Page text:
“We are deeply grateful to the Pride Law Fund and the Berkeley Law Foundation for their generous support of this project,” said NCLR Executive Director Kate Kendell. “NCLR’s pending case on behalf of Clay Greene, who was subjected to egregious mistreatment by officials from Sonoma County before and after the death of Clay’s long-term male partner, illustrates the profound vulnerabilities LGBT elders face. In coordination with advocates across the state, Daniel has already begun work drafting regulations to implement a law requiring LGBT-inclusive trainings for nursing home personnel. The Del Martin LGBT Elder Advocacy Initiative promises immediate results.”

“BLF is thrilled to invest in the Del Martin Initiative’s cutting-edge work on behalf of LGBT seniors nationwide,” said BLF President Holly Baldwin. “This project has it all: a dynamic young attorney working at an organization with a terrific track record of achieving social justice to support an underserved community with pressing legal needs. We couldn’t be more proud of Daniel and look forward to hearing about the Initiative’s successes for years to come.”

Redman received his J.D. in 2008 from the UC Berkeley School of Law (Boalt Hall), where he was an articles editor of the California Law Review, student notes editor of the Berkeley Journal of Gender, Law & Justice, and a research assistant to Professor Joan Hollinger. Prior to Boalt, he worked as a legal assistant at Gay & Lesbian Advocates & Defenders. During law school, he clerked at NCLR, worked as a summer associate at Simpson Thacher & Bartlett in New York, and externed with the ACLU-LGBT Project. After graduation, he joined Cooley Godward Kronish’s San Francisco office where, as a litigation associate, he continued to do pro bono work on behalf of LGBT clients. Redman has written on LGBT issues for Slate, The American Prospect, The New Republic, The Nation, Berkeley Journal of Gender, Law & Justice, and Connecticut Law Review.

Watch In The Life’s “It’s About Time”

May 19, 2010

This month, In the Life explores what it means to grow old as a gay person in America – how a generation once at the frontlines of establishing the modern LGBT movement finds, in what should be their golden years, new challenges living life openly gay. “It’s About Time” highlights the leaders spearheading a national effort to protect the rights of LGBT senior citizens and care for our elders.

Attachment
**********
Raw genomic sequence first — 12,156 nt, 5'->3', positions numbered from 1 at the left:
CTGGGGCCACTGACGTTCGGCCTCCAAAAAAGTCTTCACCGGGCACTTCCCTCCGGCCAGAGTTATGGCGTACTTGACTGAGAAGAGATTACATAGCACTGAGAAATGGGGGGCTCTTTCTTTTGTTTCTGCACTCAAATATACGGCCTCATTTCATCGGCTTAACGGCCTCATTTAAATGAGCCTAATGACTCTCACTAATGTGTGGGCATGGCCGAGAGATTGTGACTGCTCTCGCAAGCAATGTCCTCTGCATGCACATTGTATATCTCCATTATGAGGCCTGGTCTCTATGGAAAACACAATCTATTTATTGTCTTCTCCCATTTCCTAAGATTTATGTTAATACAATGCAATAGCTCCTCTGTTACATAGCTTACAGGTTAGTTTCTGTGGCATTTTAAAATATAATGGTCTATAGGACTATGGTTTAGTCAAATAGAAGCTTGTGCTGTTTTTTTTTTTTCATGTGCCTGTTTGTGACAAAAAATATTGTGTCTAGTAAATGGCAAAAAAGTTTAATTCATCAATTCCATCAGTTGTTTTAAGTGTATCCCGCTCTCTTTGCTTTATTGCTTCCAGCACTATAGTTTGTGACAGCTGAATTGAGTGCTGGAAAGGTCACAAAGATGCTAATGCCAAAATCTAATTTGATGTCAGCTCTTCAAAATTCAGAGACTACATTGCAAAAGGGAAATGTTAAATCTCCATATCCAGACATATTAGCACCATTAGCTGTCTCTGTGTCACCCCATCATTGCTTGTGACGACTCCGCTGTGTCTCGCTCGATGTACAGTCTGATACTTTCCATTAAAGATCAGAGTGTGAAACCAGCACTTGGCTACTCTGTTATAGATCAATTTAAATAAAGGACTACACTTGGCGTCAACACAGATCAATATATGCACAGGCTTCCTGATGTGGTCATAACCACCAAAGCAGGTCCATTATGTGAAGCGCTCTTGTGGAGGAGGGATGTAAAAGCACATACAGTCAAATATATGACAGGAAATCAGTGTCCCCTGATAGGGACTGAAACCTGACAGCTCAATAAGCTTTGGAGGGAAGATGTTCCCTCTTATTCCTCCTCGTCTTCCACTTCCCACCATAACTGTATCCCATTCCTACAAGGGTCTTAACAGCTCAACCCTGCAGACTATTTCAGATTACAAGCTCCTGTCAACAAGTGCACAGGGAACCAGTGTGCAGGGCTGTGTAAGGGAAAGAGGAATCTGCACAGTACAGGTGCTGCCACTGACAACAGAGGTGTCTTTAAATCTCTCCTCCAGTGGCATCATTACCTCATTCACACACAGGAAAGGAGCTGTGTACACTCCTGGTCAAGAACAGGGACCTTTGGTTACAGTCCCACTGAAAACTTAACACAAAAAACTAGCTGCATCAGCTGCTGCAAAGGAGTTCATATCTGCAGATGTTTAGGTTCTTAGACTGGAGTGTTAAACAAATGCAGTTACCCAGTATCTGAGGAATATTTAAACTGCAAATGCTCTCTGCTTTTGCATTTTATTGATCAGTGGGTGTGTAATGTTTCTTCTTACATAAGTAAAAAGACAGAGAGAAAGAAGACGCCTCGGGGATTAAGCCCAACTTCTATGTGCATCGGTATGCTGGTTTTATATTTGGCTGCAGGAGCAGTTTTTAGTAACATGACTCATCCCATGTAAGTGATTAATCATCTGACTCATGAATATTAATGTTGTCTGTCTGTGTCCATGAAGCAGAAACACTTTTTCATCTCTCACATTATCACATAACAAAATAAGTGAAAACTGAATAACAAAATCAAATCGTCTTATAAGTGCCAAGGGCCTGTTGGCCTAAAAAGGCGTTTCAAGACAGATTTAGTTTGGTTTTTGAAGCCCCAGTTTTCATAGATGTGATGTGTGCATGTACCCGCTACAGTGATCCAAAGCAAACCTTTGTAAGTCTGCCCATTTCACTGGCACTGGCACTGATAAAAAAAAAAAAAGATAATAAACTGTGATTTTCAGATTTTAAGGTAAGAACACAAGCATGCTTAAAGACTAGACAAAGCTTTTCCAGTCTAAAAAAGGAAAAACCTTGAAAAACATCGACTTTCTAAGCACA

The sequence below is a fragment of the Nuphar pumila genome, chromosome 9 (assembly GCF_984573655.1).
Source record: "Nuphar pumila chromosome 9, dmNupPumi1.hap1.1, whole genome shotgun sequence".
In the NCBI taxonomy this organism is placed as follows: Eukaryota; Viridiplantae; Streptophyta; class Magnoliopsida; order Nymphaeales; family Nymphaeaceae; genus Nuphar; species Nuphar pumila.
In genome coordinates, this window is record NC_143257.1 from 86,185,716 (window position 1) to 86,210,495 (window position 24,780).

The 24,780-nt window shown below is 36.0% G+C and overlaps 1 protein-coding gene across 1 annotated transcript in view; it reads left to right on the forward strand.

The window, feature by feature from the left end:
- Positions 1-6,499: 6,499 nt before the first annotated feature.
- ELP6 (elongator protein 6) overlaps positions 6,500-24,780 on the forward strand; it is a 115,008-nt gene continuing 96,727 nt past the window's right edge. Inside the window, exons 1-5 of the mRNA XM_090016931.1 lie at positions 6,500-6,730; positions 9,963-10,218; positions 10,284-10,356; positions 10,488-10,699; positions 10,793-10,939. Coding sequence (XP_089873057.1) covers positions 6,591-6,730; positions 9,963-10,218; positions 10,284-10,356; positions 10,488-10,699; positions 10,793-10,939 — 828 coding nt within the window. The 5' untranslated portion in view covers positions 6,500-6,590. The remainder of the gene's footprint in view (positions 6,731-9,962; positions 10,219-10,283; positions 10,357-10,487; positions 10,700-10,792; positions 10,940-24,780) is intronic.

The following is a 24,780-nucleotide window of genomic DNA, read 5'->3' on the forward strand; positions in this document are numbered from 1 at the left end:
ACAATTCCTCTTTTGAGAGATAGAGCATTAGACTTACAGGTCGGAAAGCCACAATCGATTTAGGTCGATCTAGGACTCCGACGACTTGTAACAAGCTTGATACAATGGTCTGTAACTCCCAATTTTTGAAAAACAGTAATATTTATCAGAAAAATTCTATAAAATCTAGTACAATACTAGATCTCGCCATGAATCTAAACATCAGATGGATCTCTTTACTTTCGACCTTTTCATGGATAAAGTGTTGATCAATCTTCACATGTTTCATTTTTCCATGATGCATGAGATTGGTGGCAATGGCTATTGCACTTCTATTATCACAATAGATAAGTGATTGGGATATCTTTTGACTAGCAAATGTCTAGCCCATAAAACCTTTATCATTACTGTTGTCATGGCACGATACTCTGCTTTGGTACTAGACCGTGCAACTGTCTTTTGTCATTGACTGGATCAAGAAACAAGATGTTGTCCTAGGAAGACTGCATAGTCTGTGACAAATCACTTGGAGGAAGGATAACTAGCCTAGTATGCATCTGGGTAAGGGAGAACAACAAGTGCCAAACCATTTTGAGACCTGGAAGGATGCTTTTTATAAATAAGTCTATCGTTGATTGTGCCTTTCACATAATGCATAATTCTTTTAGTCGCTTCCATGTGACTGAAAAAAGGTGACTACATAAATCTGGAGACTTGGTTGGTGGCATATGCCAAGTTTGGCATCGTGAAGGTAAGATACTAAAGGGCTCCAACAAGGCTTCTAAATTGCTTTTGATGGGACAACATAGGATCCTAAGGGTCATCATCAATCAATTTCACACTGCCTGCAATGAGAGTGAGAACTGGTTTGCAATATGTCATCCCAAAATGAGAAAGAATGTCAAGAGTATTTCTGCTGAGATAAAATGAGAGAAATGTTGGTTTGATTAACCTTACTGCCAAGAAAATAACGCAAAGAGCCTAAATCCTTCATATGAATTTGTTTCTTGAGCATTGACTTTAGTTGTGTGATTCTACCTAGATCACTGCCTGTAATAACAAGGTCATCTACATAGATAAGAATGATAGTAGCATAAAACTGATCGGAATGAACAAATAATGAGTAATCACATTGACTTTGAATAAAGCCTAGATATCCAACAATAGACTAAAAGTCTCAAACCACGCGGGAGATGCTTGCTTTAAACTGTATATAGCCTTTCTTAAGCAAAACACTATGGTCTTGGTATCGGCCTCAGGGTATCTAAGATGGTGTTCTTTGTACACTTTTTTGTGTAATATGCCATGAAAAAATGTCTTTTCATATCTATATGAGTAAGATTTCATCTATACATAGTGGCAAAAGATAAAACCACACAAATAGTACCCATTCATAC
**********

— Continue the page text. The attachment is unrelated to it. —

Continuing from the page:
Vodpod videos no longer available.

more about “Watch In The Life’s “It’s About Time”“, posted with vodpod

Defending the Indefensible

April 29, 2010

The story of Harold Scull and Clay Greene has reached tens of thousands of people, and in its telling has raised many questions. Since we announced our involvement in the case a couple of weeks ago, many readers have emailed the National Center for Lesbian Rights (NCLR). We have been touched by the outpouring of support for Clay, who literally lost everything after his partner of 25 years fell on the front porch of their home. We also have been disappointed by Sonoma County’s attacks on Clay—a deflection of the true issue in this case, which is the County’s appalling and unlawful conduct toward Harold and Clay. Clay Greene is not on trial. The County of Sonoma is, and they have yet to address the actual charges raised in this case.

In attempting to defend the indefensible, Sonoma County has accused Clay of domestic violence and claimed that he and Harold—despite their 25 years together—were just “roommates.” We believe the accusations are untrue, as does Jannette Biggerstaff, a long-time friend of Harold and Clay and the executor of Harold’s estate. She is joining Clay in suing Sonoma County on Harold’s behalf. Because Harold is dead, Jannette is the only one who can speak for him. In a letter to the editor that just ran in the Santa Rosa Press Democrat, Jannette spoke out about the county’s allegations:

“I am outraged at Sonoma County’s false accusations that Greene abused Scull. Since he is unable to correct these claims, I feel that I must speak out about the county’s accusations.

In the decades I knew this couple, I never witnessed abuse, and I am firmly convinced that no such abuse took place. What I have witnessed is the diabolical behavior of the county, which treated this couple shamefully and robbed them of their home, lifetime of treasures, freedom and what should have been their loving last days together.I am confident that Greene will be vindicated, despite the county’s efforts to malign his reputation in the press. The full story will come out at trial.”

Both Mother Jones and The Bay Area Reporter have in-depth coverage.